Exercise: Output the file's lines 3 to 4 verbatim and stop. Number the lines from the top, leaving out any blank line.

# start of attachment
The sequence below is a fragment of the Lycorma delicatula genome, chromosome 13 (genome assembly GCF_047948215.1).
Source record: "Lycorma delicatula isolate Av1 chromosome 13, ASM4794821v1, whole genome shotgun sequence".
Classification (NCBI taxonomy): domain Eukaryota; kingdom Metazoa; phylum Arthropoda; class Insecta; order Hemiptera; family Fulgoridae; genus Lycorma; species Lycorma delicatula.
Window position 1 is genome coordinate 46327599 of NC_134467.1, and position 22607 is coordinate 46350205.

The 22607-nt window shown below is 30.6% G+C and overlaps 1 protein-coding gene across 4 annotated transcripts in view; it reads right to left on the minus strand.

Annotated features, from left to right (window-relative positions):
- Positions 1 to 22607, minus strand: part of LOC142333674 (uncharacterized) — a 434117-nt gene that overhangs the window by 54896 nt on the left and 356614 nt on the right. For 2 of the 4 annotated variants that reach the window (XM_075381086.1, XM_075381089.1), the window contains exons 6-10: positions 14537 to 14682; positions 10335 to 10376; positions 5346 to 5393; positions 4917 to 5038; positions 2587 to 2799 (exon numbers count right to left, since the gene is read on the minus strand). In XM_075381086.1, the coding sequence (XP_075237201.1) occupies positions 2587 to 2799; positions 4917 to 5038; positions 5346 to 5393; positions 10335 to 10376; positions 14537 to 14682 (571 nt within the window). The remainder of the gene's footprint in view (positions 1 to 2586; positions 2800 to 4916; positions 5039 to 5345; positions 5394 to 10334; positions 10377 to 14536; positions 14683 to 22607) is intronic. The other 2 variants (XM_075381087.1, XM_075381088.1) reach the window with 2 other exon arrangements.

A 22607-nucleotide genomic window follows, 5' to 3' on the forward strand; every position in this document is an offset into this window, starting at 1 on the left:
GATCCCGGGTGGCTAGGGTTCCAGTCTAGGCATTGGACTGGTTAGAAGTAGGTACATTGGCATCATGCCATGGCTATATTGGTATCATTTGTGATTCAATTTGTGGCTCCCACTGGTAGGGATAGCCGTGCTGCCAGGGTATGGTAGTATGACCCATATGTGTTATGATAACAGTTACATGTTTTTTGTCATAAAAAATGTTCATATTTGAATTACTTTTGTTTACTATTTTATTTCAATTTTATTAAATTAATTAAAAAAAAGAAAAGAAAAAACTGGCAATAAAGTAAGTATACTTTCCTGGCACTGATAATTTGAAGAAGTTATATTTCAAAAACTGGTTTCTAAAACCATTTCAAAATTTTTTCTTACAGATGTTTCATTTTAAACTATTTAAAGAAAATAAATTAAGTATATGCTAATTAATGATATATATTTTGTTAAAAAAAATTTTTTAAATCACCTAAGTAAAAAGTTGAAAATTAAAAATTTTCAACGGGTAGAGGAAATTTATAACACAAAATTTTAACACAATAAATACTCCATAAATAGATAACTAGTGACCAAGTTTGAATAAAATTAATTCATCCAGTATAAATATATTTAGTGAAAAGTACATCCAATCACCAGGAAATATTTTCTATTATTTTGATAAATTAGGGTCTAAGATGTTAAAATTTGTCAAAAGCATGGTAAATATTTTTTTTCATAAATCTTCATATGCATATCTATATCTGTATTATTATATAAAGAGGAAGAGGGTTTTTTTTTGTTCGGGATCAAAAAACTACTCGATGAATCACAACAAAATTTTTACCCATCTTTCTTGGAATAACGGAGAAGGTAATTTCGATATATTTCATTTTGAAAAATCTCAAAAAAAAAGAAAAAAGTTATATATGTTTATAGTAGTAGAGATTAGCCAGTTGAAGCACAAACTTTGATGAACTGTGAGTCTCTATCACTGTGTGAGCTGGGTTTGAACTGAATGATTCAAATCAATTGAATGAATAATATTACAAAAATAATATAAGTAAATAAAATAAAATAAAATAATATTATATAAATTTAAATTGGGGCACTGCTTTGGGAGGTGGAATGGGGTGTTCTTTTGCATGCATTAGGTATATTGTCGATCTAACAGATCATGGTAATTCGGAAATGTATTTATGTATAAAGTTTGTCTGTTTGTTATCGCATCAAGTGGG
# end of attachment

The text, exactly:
Classification (NCBI taxonomy): domain Eukaryota; kingdom Metazoa; phylum Arthropoda; class Insecta; order Hemiptera; family Fulgoridae; genus Lycorma; species Lycorma delicatula.
Window position 1 is genome coordinate 46327599 of NC_134467.1, and position 22607 is coordinate 46350205.